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Community perceptions on spatio-temporal land use changes in the Amboseli ecosystem, southern Kenya

  • Kennedy Sakimba Kimiti1, 2Email author,
  • Oliver Vivian Wasonga1,
  • David Western2 and
  • Judith Syombua Mbau1
PastoralismResearch, Policy and Practice20166:24

DOI: 10.1186/s13570-016-0070-0

Received: 17 August 2016

Accepted: 25 October 2016

Published: 29 November 2016

Abstract

Resource changes observed in rangeland ecosystems have triggered a myriad of ecological, social and economic dynamics, often with adverse implications on pastoral livelihoods. This study applied an integrated approach using local knowledge and spatial technologies to assess the long-term changes in pastoral resources and their implications to pastoral livelihoods in the Amboseli ecosystem in southern Kenya. Reduction in grazing land was perceived by the community to be the main change in pastoral resources that has occurred over the 40-year period. The decline was reported to be more pronounced under sedentary (50 %) and semi-nomadic (47 %) land uses than in the nomadic pastoral land use sites (30 %). This trend was attributed to expansion of cultivation and settlements, which increased by 26 and 17 %, respectively, in sedentary and 17 and 12 %, respectively, in semi-nomadic during the period under study, due to land tenure changes. The use of participatory resource mapping provided an entry point for eliciting community perceptions of problems facing them in order to guide sustainable resource planning and action at a local level.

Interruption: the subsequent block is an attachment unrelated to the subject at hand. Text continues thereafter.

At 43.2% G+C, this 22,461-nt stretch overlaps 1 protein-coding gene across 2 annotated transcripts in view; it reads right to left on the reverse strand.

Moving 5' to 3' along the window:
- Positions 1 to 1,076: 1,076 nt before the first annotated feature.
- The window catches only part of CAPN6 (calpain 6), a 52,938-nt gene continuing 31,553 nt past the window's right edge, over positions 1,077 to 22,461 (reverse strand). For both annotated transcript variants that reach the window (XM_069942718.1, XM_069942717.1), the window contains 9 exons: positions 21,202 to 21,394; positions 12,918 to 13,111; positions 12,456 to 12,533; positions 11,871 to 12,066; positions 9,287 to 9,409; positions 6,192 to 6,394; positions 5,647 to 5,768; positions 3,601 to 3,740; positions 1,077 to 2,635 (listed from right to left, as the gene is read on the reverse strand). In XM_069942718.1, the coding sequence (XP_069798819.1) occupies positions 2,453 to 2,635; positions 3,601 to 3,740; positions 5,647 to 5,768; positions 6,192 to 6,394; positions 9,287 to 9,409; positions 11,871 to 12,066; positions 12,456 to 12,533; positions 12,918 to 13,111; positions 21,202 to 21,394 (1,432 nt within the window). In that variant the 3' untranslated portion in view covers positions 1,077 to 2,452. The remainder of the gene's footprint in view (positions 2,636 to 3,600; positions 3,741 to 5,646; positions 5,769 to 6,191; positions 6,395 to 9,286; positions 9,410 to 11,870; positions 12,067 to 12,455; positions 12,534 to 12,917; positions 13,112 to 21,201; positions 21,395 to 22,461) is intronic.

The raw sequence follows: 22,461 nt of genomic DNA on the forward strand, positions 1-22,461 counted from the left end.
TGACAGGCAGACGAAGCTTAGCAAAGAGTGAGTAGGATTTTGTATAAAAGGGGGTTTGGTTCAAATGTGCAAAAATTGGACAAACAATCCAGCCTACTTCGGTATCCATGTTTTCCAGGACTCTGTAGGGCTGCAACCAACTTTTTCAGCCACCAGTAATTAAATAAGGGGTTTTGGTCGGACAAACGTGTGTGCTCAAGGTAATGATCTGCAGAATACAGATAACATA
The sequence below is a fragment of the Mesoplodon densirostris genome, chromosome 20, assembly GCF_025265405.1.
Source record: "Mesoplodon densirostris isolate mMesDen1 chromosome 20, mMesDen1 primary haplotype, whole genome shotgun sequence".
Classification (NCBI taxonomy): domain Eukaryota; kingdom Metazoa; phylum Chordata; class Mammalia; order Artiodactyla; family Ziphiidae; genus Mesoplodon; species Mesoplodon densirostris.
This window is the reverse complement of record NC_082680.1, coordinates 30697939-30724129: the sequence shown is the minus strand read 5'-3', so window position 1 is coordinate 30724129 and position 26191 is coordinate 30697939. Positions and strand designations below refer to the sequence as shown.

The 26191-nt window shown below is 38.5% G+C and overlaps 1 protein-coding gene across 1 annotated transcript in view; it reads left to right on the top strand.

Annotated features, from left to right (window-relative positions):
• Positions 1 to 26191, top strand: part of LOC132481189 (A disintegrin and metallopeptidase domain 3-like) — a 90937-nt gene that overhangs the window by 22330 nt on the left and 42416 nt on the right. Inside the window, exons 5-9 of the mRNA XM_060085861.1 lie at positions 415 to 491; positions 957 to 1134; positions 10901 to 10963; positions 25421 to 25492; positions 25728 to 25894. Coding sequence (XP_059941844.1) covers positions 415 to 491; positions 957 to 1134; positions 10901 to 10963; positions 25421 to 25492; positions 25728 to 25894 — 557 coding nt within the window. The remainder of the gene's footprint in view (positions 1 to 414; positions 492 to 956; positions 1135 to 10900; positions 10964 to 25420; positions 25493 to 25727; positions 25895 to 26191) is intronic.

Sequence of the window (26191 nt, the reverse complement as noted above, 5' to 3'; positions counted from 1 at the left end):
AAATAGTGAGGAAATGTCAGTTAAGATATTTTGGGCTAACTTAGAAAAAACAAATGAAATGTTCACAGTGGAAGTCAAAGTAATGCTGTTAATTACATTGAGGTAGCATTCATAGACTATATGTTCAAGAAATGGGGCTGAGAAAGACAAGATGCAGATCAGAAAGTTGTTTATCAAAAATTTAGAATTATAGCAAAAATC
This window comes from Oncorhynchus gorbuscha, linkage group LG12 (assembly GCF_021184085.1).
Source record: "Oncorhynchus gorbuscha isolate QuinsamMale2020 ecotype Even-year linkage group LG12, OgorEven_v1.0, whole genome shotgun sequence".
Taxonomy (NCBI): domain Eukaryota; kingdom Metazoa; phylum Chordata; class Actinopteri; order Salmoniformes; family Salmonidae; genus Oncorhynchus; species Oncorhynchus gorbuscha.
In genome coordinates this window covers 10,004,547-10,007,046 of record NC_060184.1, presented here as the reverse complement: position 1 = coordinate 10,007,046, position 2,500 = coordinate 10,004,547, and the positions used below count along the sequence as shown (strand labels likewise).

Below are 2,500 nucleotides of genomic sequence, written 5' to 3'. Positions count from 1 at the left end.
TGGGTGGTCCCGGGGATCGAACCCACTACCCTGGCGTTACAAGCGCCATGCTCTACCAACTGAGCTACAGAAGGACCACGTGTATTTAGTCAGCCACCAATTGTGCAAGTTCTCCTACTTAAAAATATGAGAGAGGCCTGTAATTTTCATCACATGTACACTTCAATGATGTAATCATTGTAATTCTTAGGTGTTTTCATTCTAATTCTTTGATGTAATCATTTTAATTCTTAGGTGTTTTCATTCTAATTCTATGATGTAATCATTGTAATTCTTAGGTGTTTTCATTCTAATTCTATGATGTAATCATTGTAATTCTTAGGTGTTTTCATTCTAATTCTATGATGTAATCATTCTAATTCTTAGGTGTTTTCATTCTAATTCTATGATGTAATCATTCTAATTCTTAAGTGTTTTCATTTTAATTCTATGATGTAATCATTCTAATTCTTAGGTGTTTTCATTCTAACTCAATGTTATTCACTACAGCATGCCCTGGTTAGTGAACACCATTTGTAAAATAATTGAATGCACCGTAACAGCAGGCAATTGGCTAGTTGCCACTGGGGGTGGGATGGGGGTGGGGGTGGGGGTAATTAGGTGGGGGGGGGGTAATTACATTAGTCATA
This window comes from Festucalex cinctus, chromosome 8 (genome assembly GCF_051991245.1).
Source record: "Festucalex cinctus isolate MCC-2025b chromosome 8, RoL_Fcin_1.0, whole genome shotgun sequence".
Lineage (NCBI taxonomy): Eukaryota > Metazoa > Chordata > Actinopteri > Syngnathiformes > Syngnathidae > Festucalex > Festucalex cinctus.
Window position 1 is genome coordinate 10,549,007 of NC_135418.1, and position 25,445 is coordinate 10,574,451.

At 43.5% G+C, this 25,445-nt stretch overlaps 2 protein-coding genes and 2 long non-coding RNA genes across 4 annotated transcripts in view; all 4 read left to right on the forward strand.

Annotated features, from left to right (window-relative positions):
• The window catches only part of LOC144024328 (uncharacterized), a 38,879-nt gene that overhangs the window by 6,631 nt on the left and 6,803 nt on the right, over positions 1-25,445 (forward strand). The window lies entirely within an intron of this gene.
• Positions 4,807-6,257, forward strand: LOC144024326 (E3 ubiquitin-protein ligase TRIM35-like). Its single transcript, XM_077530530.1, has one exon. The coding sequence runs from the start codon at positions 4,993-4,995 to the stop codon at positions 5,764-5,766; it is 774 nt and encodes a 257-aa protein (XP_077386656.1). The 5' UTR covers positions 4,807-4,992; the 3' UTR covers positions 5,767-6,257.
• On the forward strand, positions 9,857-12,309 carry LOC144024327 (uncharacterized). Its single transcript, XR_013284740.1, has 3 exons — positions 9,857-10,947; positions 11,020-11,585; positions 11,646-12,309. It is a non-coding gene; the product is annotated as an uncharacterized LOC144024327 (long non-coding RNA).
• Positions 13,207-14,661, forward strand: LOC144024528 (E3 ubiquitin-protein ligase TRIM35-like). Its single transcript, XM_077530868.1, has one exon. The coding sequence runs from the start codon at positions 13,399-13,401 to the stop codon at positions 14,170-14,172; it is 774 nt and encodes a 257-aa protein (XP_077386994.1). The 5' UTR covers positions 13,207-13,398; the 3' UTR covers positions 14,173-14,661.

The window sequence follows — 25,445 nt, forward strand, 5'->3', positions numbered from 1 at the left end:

Keywords

Community perceptions Land use type Land use and land cover changes Rangeland resource trends

Introduction

Globally, over 200 million pastoral households and over one billion livestock herds that include camels, cattle, sheep and goats are supported by the rangeland ecosystems (Alkemade et al. 2011; Dong et al. 2011; Bekele and Kabede 2014). Rangelands are often referred to as pastoral lands because pastoralism characterized by extensive livestock production is the main land use activity in these areas. They provide daily and seasonal forage, water resources and breeding grounds to large concentrations of terrestrial wild animals and livestock (Curtin and Western 2008; Western et al. 2009a, 2009b; Niamir-Fuller et al. 2012; Mbau 2013).

Rangeland ecosystems consist of various resources with many ecological, social and economic values (Little and Mcpeak 2014). The key resource areas as described by Worden et al. (2003) and Ngugi and Conant (2008) form the fundamental components that influence ecological patterns and processes in the rangeland ecosystems. The key resource patches include dry and wet season grazing areas (hereafter referred to as grazing areas), variety of habitats, salt licks, watering points and migratory corridors, which link seasonal grazing areas with settlements and markets (Behnke and Freudenberger 2013).